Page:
Applications of Particle Swarm Optimization in Composite Power System Reliability Evaluation

Applications of Particle Swarm Optimization in Composite Power System Reliability Evaluation

Mohammed A. Benidris (Michigan State University, USA), Salem Elsaiah (Michigan State University, USA) and Joydeep Mitra (Michigan State University, USA)
Copyright: © 2015 |Pages: 38
DOI: 10.4018/978-1-4666-8291-7.ch018
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This chapter introduces a novel technique to evaluate composite power system reliability indices and their sensitivities with respect to the control parameters using a dynamically directed binary Particle Swarm Optimization (PSO) search method. A key point in using PSO in power system reliability evaluation lies in selecting the weighting factors associated with the objective function. In this context, the work presented here proposes a solution method to adjust such weighting factors in a dynamic fashion so that the swarm would always fly on the entire search space rather of being trapped to one corner of the search space. Further, a heuristic technique based on maximum capacity flow of the transmission lines is used in classifying the state space into failure, success, and unclassified subspaces. The failure states in the unclassified subspace can be discovered using binary PSO technique. The effectiveness of the proposed method has been demonstrated on the IEEE RTS.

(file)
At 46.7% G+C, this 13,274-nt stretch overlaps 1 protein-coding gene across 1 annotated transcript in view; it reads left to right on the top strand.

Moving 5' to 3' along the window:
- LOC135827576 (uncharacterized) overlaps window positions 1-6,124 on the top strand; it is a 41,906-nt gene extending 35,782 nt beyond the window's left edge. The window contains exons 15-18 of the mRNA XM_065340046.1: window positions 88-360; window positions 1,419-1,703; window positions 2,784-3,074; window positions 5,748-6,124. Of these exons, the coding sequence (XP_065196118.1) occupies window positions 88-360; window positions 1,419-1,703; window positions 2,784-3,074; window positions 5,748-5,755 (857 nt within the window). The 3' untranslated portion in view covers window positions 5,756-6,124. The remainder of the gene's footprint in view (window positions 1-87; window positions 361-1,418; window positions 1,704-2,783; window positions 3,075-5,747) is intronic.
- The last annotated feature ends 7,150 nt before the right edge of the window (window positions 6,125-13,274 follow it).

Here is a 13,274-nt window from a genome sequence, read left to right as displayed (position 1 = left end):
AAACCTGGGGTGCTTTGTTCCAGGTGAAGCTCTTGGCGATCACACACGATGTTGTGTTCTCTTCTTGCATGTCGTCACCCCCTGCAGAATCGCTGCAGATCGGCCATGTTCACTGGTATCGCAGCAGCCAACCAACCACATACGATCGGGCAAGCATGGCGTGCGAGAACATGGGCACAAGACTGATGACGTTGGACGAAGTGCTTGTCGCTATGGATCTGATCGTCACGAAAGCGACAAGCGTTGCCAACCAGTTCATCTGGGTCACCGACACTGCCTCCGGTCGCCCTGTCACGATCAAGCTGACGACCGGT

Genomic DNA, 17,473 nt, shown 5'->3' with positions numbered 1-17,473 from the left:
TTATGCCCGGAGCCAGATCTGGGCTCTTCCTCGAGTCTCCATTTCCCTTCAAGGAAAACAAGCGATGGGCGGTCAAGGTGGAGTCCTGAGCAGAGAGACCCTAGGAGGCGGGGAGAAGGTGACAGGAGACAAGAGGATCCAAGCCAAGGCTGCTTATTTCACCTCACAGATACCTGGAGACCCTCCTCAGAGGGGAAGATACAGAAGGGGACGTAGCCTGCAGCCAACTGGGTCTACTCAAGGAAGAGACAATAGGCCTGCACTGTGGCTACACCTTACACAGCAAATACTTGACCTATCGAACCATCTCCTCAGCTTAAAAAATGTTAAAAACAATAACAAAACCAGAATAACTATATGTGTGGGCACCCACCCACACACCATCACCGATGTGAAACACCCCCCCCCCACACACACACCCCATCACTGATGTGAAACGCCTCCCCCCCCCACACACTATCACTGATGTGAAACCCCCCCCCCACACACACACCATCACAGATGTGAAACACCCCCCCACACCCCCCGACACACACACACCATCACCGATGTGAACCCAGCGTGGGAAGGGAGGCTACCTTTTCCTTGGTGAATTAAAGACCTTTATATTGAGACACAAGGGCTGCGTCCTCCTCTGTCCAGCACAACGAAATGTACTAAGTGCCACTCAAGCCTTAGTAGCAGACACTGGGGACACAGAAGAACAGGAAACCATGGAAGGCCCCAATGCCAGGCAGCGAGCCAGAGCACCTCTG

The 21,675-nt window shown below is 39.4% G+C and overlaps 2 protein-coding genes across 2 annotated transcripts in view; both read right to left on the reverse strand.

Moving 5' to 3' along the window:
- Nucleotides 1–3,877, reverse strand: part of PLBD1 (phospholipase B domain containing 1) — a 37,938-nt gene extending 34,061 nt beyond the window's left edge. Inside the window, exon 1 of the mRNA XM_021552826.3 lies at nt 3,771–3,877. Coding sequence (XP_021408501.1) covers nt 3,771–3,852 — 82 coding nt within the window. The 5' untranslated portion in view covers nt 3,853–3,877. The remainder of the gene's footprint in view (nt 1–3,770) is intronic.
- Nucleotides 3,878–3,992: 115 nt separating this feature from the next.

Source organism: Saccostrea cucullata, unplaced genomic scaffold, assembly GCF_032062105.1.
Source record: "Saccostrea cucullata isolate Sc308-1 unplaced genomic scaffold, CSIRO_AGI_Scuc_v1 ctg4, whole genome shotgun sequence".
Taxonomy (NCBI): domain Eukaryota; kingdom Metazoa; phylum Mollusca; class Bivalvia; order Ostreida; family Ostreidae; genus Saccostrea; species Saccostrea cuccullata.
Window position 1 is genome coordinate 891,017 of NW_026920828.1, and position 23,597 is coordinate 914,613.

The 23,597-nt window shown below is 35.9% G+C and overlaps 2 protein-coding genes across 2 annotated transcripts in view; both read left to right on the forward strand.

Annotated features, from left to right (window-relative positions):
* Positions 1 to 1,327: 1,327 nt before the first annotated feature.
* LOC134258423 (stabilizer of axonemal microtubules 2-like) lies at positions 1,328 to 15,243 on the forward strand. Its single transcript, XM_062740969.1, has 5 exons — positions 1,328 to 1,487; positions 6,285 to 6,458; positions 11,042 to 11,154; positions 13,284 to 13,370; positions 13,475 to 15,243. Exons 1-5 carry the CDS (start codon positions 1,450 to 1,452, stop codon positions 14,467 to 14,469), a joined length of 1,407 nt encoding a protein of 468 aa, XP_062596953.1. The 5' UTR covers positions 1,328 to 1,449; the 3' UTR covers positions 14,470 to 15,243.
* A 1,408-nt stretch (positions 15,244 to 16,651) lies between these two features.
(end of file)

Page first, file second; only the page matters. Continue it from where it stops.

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1. Introduction

Composite system reliability evaluation aims at determining the reliability of the given power system taking into consideration both transmission and generation systems. In recent years, the task of composite system reliability evaluation has become more complicated. This complexity can be attributed, in part, to the rapid increase in electrical demand and the liberalization of the electricity markets. In fact, the time and computational burden that are spent in evaluating system indices and their sensitivities with respect to the control parameters are of great concern to many researchers and companies all over the globe. Since the inception of reliability evaluation methods, a reasonable amount of work has been presented in the literature to handle the task of reliability evaluation efficiently. Numerous techniques have been proposed in the literature to assess composite system reliability. In this context, analytical and Monte Carlo simulation methods have been used for composite system reliability evaluation (Deng & Singh, 1992; He, Sun, Kirschen, Singh, & Cheng, 2010; Oliveira, Pereira, & Cunha, 1989; Wang, Guo, Wu, & Dong, 2014). It is worthy pointing out here that, composite system reliability evaluation based on analytical approaches are extremely fast; however, they tend to be tedious as the system size increases. On the other hand, Monte Carlo simulation has the ability of handling reliability analysis of complicated systems and has been used for that purpose for a long time. However, the major downside of using Monte Carlo simulation in composite system reliability evaluation is that the time consuming during the course of reliability evaluation increases with system size. These concerns have led to the development of several Population-based Intelligent Search methods, (PIS), such as Genetic Algorithms, Particle Swarm Optimization, Ant colony, and so forth. These population-based techniques along with the some other reliability assessment methods such as importance sampling, state space pruning, and state space decomposition would be helpful in reducing the search space and handling the task of reliability evaluation efficiently.